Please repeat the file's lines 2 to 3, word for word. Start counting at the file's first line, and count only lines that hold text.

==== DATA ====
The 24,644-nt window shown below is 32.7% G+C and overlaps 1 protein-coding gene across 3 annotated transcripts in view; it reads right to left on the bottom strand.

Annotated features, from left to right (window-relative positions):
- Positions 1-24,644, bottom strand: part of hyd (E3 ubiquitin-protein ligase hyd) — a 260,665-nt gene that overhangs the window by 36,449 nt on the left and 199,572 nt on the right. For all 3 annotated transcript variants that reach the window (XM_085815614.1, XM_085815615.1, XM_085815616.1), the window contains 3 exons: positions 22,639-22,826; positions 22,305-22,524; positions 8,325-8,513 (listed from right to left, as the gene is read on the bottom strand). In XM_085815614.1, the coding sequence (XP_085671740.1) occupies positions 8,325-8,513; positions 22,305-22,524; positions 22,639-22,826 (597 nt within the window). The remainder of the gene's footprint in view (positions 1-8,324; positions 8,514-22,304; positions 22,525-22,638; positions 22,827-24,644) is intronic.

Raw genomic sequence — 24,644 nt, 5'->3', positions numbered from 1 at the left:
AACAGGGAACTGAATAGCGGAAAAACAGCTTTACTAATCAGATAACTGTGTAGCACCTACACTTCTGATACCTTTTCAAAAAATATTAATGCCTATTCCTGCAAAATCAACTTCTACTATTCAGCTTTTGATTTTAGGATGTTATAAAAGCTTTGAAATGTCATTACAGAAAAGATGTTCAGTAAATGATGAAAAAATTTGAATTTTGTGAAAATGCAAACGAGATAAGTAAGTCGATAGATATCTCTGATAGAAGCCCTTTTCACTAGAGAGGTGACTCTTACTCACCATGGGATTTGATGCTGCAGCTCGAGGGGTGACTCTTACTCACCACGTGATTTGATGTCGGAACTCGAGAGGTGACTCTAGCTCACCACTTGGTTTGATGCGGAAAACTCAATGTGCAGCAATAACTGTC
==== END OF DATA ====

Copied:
Annotated features, from left to right (window-relative positions):
- Positions 1-24,644, bottom strand: part of hyd (E3 ubiquitin-protein ligase hyd) — a 260,665-nt gene that overhangs the window by 36,449 nt on the left and 199,572 nt on the right. For all 3 annotated transcript variants that reach the window (XM_085815614.1, XM_085815615.1, XM_085815616.1), the window contains 3 exons: positions 22,639-22,826; positions 22,305-22,524; positions 8,325-8,513 (listed from right to left, as the gene is read on the bottom strand). In XM_085815614.1, the coding sequence (XP_085671740.1) occupies positions 8,325-8,513; positions 22,305-22,524; positions 22,639-22,826 (597 nt within the window). The remainder of the gene's footprint in view (positions 1-8,324; positions 8,514-22,304; positions 22,525-22,638; positions 22,827-24,644) is intronic.